Chinese SharpPanda APT developed a new backdoor in the last 3 years

Pierluigi Paganini June 06, 2021

Check Point Research (CPR) said that the Chinese APT group SharpPanda spent three years developing a new backdoor to spy on Asian governments.  

Researchers from Check Point Research (CPR) discovered a new backdoor while investigating a cyber espionage campaign conducted by Chinese APT group SharpPanda and aimed at Southeast Asian government’s Ministry of Foreign Affairs.

The attackers use spear-phishing messages and leverage exploits for old Microsoft Office vulnerabilities, along with the chain of in-memory loaders to deliver a previously unknown backdoor on target’s machines.

The spear-phishing messages impersonate departments of the targeted governments. 

“Our investigation shows the operation was carried out by what we believe is a Chinese APT group that has been testing and refining the tools in its arsenal for at least 3 years.” reads the analysis published by CheckPoint. “The investigation starts from the campaign of malicious DOCX documents that are sent to different employees of a government entity in Southeast Asia. In some cases, the emails are spoofed to look like they were from other government-related entities. The attachments to these emails are weaponized copies of legitimate looking official documents and use the remote template technique to pull the next stage from the attacker’s server.”

Upon opening the bait files, the malicious code loads remote .RTF templates weaponized using a variant of a tool named RoyalRoad, which is commonly used by Chinese APT groups The tool was used by the Chinese threat actors to create weaponized documents with embedded objects that exploit the Equation Editor vulnerabilities of Microsoft Word. Despite the fact that these vulnerabilities are few years old, they are still used by multiple attack groups, and especially popular with Chinese APT groups.

The documents generated by the tool exploit a set of vulnerabilities in Microsoft Word’s Equation Editor, including CVE-2017-11882CVE-2018-0798, and CVE-2018-0802

SharpPanda Chinese APT

All the documents created with the RoyalRoad RTFs include encrypted payload and shellcode. The encrypted payload creates a scheduled task and checks the presence of a sandbox before starting the process to drop the final custom backdoor (VictoryDll_x86.dll).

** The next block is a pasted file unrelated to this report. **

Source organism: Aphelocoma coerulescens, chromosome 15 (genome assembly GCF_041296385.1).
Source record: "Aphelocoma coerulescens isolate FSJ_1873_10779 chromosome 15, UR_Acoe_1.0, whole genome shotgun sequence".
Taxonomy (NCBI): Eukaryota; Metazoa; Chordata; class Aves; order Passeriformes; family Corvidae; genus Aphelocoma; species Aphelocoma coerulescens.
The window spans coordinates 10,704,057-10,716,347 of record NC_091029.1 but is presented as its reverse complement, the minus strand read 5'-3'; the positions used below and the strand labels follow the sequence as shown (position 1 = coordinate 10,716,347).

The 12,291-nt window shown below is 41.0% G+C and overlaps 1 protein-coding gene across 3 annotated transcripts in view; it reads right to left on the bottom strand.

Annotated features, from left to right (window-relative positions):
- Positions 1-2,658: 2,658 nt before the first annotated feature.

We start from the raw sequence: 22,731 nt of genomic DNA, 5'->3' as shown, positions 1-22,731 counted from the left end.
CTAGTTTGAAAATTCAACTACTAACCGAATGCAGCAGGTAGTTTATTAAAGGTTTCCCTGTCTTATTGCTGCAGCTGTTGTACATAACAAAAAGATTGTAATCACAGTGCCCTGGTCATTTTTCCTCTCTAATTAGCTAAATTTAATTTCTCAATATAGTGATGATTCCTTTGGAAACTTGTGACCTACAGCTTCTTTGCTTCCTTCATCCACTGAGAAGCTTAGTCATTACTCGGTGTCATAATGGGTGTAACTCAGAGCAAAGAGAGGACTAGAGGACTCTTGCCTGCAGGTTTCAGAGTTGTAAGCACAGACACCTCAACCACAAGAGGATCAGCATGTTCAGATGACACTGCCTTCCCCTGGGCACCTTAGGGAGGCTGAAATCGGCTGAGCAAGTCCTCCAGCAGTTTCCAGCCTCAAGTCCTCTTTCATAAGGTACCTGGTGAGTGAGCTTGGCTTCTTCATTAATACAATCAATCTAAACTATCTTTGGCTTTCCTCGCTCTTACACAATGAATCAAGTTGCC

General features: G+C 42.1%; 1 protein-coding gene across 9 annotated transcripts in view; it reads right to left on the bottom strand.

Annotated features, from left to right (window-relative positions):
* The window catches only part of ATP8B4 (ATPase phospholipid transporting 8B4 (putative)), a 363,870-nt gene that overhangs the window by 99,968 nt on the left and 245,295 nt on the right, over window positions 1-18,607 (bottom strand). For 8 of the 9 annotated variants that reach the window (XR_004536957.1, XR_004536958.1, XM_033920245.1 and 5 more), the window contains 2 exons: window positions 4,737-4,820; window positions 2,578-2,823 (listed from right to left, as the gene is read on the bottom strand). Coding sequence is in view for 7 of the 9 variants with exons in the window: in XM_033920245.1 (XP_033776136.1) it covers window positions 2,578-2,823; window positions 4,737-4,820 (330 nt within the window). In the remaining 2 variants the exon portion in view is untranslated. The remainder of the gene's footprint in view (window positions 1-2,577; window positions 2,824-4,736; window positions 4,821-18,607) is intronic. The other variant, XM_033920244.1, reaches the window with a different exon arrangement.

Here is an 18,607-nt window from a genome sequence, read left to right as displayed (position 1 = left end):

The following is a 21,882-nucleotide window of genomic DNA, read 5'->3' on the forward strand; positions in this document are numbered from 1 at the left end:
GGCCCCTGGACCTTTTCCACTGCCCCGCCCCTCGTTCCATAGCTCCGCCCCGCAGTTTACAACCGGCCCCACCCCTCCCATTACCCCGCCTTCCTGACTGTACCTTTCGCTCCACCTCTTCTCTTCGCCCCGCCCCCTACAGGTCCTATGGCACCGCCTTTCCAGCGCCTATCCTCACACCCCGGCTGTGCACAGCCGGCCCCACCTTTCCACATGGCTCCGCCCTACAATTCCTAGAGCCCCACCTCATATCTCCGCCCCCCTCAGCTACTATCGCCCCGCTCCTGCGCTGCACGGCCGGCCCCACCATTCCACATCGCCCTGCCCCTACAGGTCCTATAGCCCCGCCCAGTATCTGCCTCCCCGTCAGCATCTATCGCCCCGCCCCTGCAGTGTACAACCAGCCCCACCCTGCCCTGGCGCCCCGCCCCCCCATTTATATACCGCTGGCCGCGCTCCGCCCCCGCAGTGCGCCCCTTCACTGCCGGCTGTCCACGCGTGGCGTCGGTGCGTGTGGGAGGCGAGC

The backdoor supports multiple functions that allow to spy on the victims and steal sensitive data, including:

  • Delete/Create/Rename/Read/Write Files and get files attributes
  • Get processes and services information
  • Get screenshots
  • Pipe Read/Write – run commands through cmd.exe
  • Create/Terminate Process
  • Get TCP/UDP tables
  • Get CDROM drives data
  • Get registry keys info
  • Get titles of all top-level windows
  • Get victim’s computer information – computer name, user name, gateway address, adapter data, Windows version (major/minor version and build number) and type of user
  • Shutdown PC

The backdoor sends stolen data back to the C2 that could be used to deliver additional malware. Experts noticed that first-stage C2 servers are hosted in Hong Kong and Malaysia, while the C2 for the final backdoor is hosted by a US provider. 

The threat actor operates the C&C servers in a limited daily window (1.00 am — 8.00 am UTC), making it harder to gain access to the advanced parts of the infection chain.

Checkpoint researchers also reported that samples of the threat were uploaded to VirusTotal from China in 2018, they contained connectivity checks with Baidu’s web address, a circumstance that suggests the involvement of China-linked APT. The C2 servers did not return any payload specifically between May 1st and 5th which is the period when the Labor Day holidays in China took place.

“We unveiled the latest activity of what seems to be a long-running Chinese operation that managed to stay under the radar for more than 3 years. In this campaign, the attackers utilized the set of Microsoft Office exploits and loaders with anti-analysis and anti-debugging techniques to install a previously unknown backdoor.” concludes the report.

“Analyzing the backdoor’s code evolution since its first appearance in the wild showed how it transformed from a single executable to a multi-stage attack, making it harder to detect and investigate.”

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Pierluigi Paganini

(SecurityAffairs – hacking, SharpPanda APT)

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